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I was having a debate about whether an authority stating a permission constitutes a command. For example, say the captain of a military unit tells his subordinates, "You may sign up for a new wilderness survival course", but it is clear that this is optional. Does that constitute a command?

I understand that the verb 'to command' means 'to have or exercise authority', and that the captain in my example is exercising authority in this situation, but there is a different between the verb form and the noun 'command'. In my understanding, a command is an order or directive (a requirement), while someone stating an option or permission, even to subordinates from a position of authority, is not a command (in the noun sense). Which do you think is correct?

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    If it's clear that it's optional, then it's not a command. Sometimes a command is rhetorically states as a request or permission, but context makes it clear that it's a requirement, so it's actually a command.
    – Barmar
    Feb 10, 2023 at 0:42
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    Permission: You may sign up for a new wilderness survival course. Command: You must sign up for a new wilderness survival course. Command: You must consider signing up for a new wilderness survival course. Feb 10, 2023 at 4:14
  • How can a permission be a command? You either give someone permission to do something or you give them a command [military] to do something. The terms are antithetical.
    – Lambie
    Feb 10, 2023 at 18:37
  • You provide a definition of the verb but not of the noun, which is what you're actually asking about. What did you find when you looked up the definition of the noun? Feb 10, 2023 at 23:33
  • As I noted in my original post, "In my understanding, a command is an order or directive (a requirement)", which is similar to Miriam-Webster's definition ("an order given"). I'm asking here because (1) I know that language changes and is fluid and doesn't always or necessarily conform to what is in the dictionary (prescriptivism versus descriptivism), and (2) perhaps I was missing a nuance or detail that wasn't obvious from checking the dictionary.
    – keet
    Feb 11, 2023 at 20:43

3 Answers 3

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You're using the wrong definition of "command". The one we use when deciding whether a sentence is a command is (from M-W):

an order given

An order is an instruction the recipient is required or expected to carry out.

The definition you chose is used when we say that someone is in command, it means they have the authority to give orders. Of course, not everything they say will be an order, they have to make it clear which ones are commands.

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  • Thanks. Actually, I did use the correct definition of "a command" (as a noun), as I explained in my second paragraph. It was the person I was debating with who used the incorrect meaning.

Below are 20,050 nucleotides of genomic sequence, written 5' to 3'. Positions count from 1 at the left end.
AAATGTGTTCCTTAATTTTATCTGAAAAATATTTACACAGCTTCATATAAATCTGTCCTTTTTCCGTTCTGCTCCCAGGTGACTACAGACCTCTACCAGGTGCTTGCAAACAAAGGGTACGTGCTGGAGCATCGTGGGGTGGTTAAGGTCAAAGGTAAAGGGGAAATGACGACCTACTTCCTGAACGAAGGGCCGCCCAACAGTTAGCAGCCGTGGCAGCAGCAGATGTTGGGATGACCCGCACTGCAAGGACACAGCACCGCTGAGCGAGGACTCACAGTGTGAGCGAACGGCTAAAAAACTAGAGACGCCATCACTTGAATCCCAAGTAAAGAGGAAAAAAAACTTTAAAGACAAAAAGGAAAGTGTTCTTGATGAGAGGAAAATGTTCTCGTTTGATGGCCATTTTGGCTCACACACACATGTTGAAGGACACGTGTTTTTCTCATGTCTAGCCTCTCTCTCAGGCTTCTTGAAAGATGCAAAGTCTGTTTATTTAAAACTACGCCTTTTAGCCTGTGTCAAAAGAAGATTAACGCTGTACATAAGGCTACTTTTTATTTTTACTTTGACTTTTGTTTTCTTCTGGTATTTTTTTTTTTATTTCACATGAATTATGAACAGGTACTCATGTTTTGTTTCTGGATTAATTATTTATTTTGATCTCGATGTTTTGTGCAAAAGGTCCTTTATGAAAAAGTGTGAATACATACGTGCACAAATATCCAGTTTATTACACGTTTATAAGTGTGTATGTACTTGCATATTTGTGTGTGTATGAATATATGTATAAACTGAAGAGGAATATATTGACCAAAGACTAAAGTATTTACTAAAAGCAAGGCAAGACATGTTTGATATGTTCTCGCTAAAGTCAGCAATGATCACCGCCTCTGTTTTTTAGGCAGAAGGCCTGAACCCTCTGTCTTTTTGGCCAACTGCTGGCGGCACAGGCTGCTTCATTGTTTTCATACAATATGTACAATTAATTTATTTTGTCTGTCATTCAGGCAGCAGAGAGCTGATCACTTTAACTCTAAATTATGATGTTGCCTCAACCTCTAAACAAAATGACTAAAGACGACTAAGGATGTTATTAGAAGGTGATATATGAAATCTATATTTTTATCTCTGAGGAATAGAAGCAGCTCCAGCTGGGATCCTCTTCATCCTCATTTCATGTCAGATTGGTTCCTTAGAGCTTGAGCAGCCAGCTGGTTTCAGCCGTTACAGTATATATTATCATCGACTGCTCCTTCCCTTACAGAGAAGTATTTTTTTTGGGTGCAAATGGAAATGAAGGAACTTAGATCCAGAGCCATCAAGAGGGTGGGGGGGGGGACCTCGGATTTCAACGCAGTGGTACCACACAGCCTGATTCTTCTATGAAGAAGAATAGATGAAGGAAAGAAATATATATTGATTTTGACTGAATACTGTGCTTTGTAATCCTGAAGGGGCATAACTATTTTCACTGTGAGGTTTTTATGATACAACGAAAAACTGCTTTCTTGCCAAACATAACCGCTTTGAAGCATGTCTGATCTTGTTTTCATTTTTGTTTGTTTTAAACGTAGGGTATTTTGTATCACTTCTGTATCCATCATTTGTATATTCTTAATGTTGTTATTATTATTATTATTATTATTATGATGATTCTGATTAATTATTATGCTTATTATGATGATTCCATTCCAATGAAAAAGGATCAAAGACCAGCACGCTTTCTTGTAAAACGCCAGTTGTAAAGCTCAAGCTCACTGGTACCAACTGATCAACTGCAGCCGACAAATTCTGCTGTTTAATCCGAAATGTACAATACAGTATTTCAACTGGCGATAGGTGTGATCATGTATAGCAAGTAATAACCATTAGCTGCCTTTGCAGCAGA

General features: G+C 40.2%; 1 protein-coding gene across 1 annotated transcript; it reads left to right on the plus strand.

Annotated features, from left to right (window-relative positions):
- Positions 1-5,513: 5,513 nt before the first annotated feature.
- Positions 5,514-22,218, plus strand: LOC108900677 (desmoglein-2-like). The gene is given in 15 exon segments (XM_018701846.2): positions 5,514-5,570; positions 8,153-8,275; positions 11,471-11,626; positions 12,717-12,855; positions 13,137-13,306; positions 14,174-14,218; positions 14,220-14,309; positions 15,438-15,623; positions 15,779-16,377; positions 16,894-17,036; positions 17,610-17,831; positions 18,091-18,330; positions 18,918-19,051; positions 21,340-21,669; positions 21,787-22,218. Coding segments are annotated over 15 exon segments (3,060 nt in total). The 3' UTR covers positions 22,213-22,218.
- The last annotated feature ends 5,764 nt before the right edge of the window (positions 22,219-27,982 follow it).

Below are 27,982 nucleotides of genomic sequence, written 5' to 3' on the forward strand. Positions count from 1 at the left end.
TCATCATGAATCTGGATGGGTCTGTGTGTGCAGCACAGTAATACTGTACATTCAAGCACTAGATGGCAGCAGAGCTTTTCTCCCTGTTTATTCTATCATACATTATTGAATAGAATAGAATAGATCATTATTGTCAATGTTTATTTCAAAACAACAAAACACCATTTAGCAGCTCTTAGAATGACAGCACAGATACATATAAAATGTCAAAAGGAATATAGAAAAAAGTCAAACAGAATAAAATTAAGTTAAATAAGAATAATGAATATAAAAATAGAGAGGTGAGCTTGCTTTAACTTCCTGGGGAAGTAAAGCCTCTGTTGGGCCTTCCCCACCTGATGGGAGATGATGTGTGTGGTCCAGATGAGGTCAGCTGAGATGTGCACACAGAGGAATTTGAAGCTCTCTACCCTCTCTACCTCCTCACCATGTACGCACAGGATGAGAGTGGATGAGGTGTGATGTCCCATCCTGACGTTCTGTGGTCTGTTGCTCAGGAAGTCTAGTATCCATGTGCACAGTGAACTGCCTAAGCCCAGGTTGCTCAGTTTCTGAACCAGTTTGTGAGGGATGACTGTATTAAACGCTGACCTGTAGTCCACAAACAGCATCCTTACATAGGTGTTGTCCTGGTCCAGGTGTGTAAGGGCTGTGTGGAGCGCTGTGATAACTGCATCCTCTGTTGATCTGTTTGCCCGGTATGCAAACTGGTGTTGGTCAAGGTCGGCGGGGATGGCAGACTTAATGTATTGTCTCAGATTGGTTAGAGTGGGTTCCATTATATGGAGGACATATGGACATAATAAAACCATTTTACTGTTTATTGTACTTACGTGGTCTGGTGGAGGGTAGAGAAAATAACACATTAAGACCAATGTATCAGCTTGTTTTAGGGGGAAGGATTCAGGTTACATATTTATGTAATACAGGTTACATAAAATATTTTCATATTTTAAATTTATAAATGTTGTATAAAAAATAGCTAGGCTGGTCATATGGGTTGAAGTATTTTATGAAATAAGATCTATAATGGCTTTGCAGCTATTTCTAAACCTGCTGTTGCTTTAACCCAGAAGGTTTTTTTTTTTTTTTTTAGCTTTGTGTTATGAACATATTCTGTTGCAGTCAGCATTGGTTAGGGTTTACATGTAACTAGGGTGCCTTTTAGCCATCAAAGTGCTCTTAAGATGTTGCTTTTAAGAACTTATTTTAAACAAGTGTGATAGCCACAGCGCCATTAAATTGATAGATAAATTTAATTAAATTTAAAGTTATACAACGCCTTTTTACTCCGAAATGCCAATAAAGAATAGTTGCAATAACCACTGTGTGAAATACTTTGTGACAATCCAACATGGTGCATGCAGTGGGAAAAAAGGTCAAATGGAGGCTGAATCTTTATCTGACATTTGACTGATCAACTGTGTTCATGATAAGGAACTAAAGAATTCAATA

– keet
    Feb 10, 2023 at 2:46
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No, a command is mandatory.

mandatory word origin (OL&G)

late 15th century: from late Latin mandatorius, from Latin mandatum ‘something commanded’

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If you were debating this, I suspect one party to the debate was not thinking about correct English, but real psychology and politeness (nd wasn't on board with "clearly optional"). We often use communication that literally means one thing but is understood to mean something quite different.

"Won't you stay to dinner?" sometimes means "It's time to eat so will you please go away." It is literally an invitation, but is understood to be the opposite.

"I'm sorry, I can't" often means "I don't want to."

"Nice dress" often means "Your dress is unattractive."

One problem in communication is that sometimes these statements really do mean what their words say. But if they didn't, the polite evasions wouldn't work. But in a military environment, no underling would dare understand "You may leave the bridge" as "I'm OK with you leaving." It means "Get out."

In the OP's case, "You may sign up" may mean "You may" or it may mean "Do it." If it's optional, it doesn't mean "Do it," so it's not a command. But in a military environment, a CO's invitations are not to be ignored unless he makes it abundantly clear they can.

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  • Thank you, I did wonder while typing the question whether someone might read into the military context that while it was literally stated as a permission, it might in context be intended as a command. That was why I included as part of the question that it was clear that the activity was optional. Of course, if the military context were not merely part of a fabricated example on my part, I could very well be claiming incorrectly that "it [was] clear that [signing up for wilderness survival training was] optional" in an attempt to avoid responsibility or punishment, but that is not the case.
    – keet
    Feb 11, 2023 at 20:56

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